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Published On: Wed, Feb 18th, 2015

Remembering ‘The Godfather’ 40 years later: Al Pacino, Robert De Niro, Robert Duvall, Diane Keaton, Francis Ford Coppola

For decades, The Godfather: Parts I and II has truly made audiences an offer they can’t (and, in fact, don’t want to!) refuse. Now in its 40th year, this saga comprises two of the most iconic and unforgettable films ever made.

“Quite deservedly, both Godfathers won Oscars for best picture,” says Richard Pells, author of the new book War Babies: The Generation That Changed America (Cultural History Press, 2014, ISBN: 978-0-990-66980-7, $17.99, www.richardpells.com). “But these films aren’t just good entertainment. Together, they played a significant role in the development of modern American cinema.”

Here, Pells shares six interesting facts to keep in mind the next time you watch the story of the Corleone family:

Marlon Brando The Godfather photoThe Godfather launched a new generation of filmmakers and actors. Today, you’d be hard-pressed to find anyone who hasn’t heard of Francis Ford Coppola or enjoyed his films. But Paramount’s choice to hire him as director of The Godfather seemed odd to many because at that point, Coppola had directed only four movies, and all had been commercial failures.

“Believe it or not, Coppola was nearly fired during the filming of the first film because Paramount, which wanted The Godfather to be a guaranteed blockbuster with big-name stars, was unhappy with his casting choices,” shares Pells. “Al Pacino, Robert De Niro, Robert Duvall, Diane Keaton, and others were all virtually unknown when Coppola cast them.

“Interestingly, Coppola, Pacino, and De Niro were all members of the war baby generation, born between 1939 and 1945,” he adds. “This generation, distinct from the greatest generation and baby boomers who bookended them, sparked a renaissance in American filmmaking. They became known for making movies that were personal and idiosyncratic, and that spoke directly to social concerns and private predicaments.”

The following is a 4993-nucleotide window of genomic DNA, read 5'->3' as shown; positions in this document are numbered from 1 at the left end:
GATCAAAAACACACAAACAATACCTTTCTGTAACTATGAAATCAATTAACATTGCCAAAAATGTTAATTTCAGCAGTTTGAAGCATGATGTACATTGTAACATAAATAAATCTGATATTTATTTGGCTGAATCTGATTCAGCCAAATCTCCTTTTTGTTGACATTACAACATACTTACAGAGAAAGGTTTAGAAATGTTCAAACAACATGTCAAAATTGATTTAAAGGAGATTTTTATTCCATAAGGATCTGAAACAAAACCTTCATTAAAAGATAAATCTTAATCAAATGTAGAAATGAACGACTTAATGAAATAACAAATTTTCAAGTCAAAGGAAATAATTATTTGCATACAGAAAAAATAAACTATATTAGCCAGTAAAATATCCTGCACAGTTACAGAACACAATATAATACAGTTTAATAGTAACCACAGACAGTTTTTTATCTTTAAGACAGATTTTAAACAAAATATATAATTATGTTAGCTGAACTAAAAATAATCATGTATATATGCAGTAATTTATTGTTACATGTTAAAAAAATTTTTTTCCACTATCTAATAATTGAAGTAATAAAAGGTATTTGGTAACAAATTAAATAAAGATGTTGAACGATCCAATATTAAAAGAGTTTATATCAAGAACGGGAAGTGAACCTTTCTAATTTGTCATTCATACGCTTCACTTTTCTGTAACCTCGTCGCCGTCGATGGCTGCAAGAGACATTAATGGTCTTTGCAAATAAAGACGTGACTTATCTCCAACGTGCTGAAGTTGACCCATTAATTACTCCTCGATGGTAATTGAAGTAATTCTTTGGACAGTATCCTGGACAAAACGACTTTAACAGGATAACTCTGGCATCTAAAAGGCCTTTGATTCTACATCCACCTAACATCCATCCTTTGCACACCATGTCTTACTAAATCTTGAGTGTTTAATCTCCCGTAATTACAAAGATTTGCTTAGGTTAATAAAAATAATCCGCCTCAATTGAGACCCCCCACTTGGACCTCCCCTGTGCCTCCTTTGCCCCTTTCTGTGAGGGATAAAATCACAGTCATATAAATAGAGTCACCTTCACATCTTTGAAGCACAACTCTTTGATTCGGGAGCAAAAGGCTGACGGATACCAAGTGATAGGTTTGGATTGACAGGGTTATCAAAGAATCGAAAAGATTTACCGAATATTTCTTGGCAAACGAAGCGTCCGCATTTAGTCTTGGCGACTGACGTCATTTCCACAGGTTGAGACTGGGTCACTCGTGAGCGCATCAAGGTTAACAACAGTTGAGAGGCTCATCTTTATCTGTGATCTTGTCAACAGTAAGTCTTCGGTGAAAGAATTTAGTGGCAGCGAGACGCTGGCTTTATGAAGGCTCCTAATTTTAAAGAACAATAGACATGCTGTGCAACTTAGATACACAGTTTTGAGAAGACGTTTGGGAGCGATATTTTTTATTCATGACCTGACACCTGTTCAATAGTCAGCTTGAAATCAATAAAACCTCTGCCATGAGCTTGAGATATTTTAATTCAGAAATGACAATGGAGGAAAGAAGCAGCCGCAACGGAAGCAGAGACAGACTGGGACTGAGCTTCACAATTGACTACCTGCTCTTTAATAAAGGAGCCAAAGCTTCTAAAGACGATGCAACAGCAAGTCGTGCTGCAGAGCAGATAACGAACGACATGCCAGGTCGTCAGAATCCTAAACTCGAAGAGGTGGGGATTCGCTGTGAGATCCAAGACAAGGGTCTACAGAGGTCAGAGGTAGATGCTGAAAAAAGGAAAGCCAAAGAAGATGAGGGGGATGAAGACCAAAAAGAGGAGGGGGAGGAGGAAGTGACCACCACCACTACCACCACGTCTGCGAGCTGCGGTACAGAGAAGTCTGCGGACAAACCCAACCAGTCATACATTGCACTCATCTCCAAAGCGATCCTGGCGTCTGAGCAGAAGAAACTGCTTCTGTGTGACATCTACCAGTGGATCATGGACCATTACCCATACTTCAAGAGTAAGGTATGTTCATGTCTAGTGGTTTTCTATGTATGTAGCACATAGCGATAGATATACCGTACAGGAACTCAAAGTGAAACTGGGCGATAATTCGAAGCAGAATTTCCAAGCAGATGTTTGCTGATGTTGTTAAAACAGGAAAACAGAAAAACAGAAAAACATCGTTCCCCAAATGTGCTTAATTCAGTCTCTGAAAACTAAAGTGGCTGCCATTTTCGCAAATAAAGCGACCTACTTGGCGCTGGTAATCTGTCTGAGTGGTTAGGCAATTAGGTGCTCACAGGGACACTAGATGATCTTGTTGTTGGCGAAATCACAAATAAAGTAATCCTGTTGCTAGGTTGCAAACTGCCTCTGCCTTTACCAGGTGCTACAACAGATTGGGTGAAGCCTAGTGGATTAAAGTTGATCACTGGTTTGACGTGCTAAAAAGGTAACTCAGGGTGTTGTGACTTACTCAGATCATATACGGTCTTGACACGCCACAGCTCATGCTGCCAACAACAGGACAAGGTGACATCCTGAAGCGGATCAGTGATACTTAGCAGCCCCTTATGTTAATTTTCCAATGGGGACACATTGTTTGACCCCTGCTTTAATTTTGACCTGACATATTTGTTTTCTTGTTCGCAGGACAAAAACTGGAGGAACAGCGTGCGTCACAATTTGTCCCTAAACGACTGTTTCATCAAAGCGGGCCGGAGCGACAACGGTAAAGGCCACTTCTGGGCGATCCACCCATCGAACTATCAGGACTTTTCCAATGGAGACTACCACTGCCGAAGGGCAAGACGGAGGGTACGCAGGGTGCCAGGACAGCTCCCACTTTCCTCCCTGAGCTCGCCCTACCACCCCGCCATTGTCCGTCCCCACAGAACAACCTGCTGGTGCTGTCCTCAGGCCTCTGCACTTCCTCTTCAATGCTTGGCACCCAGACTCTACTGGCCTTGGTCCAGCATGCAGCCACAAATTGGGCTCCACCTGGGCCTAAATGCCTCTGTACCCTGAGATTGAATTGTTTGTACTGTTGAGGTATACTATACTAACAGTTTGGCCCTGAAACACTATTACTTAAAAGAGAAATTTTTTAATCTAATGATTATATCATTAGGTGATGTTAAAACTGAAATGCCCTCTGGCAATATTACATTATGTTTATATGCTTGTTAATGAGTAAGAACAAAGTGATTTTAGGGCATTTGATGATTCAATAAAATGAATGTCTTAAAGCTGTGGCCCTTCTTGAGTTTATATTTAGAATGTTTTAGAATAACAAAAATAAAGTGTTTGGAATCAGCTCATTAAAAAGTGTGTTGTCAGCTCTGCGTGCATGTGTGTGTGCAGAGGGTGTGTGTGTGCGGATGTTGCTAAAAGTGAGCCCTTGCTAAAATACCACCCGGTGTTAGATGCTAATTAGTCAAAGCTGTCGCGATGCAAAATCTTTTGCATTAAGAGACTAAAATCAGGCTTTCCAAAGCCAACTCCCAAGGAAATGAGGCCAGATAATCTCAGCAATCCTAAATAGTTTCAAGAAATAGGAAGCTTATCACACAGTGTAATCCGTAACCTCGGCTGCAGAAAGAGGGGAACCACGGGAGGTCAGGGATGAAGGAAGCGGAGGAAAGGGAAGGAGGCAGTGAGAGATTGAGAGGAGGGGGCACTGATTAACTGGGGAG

From "The Godfather": James Caan, Marlon Brando, Al Pacino and John Cazale

From “The Godfather”: James Caan, Marlon Brando, Al Pacino and John Cazale

Coppola’s heritage and childhood played a large part in shaping the movies. It’s a good thing that Paramount took a chance on the unproven Francis Ford Coppola, because without him in the director’s chair, The Godfather might have turned out much differently. Coppola’s Italian heritage is evident throughout the film, from many characters’ Sicilian dialects, to actors delivering almost operatic “arias” on their familial obligations, to the films’ memorable music. (Coppola’s father, Carmine, was a musician who worked on the scores for both Godfather films.)

Marlon Brando and Francis Ford Coppola on set

Marlon Brando and Francis Ford Coppola on set

“Even the traditional puppet theater shown in the early 20th century segment of The Godfather: Part II can be traced to Coppola’s childhood,” Pells says. “Confined to a bed after contracting polio, the young Coppola entertained himself with a puppet theater. This experience was instrumental in developing his imagination, visual fantasies, and creative instincts.”

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  1. Your Name...debanjan says:

    Al pacino is a legend.

  2. zohre says:

    Hi. I am an Iranian and I have to which good father at least every season! We love Pacino. He is a manic. Good for you

  3. Remembering the greatness of ‘The Godfather’ and ‘The Godfather part II’ - The Global Dispatch says:

    […] Remembering 'The Godfather' 40 years later: Al Pacino, Robert De Niro, Robert Duvall, Dian… […]

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